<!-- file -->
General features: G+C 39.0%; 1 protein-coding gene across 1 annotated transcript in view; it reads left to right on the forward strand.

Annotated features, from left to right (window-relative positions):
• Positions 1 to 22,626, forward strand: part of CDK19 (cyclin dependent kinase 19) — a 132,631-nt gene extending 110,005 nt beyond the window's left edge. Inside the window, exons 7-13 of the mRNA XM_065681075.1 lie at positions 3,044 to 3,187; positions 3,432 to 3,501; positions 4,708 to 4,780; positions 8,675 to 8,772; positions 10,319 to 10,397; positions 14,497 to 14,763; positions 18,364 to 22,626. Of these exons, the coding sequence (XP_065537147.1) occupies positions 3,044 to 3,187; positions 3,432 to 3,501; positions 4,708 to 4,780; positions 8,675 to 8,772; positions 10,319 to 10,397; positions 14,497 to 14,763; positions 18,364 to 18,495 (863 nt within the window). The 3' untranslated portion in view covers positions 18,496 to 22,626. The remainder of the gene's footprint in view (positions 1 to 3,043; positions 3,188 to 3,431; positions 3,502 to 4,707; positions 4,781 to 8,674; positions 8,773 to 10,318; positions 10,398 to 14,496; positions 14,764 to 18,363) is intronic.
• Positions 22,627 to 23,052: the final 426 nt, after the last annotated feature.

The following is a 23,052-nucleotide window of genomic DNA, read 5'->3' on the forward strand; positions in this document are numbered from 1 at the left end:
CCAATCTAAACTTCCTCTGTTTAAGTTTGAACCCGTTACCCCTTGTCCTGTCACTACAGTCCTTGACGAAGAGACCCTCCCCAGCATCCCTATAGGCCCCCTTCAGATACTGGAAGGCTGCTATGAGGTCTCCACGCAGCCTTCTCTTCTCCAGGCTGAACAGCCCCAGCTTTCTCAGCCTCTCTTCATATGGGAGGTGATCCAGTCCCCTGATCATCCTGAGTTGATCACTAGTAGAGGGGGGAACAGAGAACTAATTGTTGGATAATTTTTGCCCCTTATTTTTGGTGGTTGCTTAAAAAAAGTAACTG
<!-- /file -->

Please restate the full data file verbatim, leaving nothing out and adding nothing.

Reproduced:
General features: G+C 39.0%; 1 protein-coding gene across 1 annotated transcript in view; it reads left to right on the forward strand.

Annotated features, from left to right (window-relative positions):
• Positions 1 to 22,626, forward strand: part of CDK19 (cyclin dependent kinase 19) — a 132,631-nt gene extending 110,005 nt beyond the window's left edge. Inside the window, exons 7-13 of the mRNA XM_065681075.1 lie at positions 3,044 to 3,187; positions 3,432 to 3,501; positions 4,708 to 4,780; positions 8,675 to 8,772; positions 10,319 to 10,397; positions 14,497 to 14,763; positions 18,364 to 22,626. Of these exons, the coding sequence (XP_065537147.1) occupies positions 3,044 to 3,187; positions 3,432 to 3,501; positions 4,708 to 4,780; positions 8,675 to 8,772; positions 10,319 to 10,397; positions 14,497 to 14,763; positions 18,364 to 18,495 (863 nt within the window). The 3' untranslated portion in view covers positions 18,496 to 22,626. The remainder of the gene's footprint in view (positions 1 to 3,043; positions 3,188 to 3,431; positions 3,502 to 4,707; positions 4,781 to 8,674; positions 8,773 to 10,318; positions 10,398 to 14,496; positions 14,764 to 18,363) is intronic.
• Positions 22,627 to 23,052: the final 426 nt, after the last annotated feature.

The following is a 23,052-nucleotide window of genomic DNA, read 5'->3' on the forward strand; positions in this document are numbered from 1 at the left end:
CCAATCTAAACTTCCTCTGTTTAAGTTTGAACCCGTTACCCCTTGTCCTGTCACTACAGTCCTTGACGAAGAGACCCTCCCCAGCATCCCTATAGGCCCCCTTCAGATACTGGAAGGCTGCTATGAGGTCTCCACGCAGCCTTCTCTTCTCCAGGCTGAACAGCCCCAGCTTTCTCAGCCTCTCTTCATATGGGAGGTGATCCAGTCCCCTGATCATCCTGAGTTGATCACTAGTAGAGGGGGGAACAGAGAACTAATTGTTGGATAATTTTTGCCCCTTATTTTTGGTGGTTGCTTAAAAAAAGTAACTG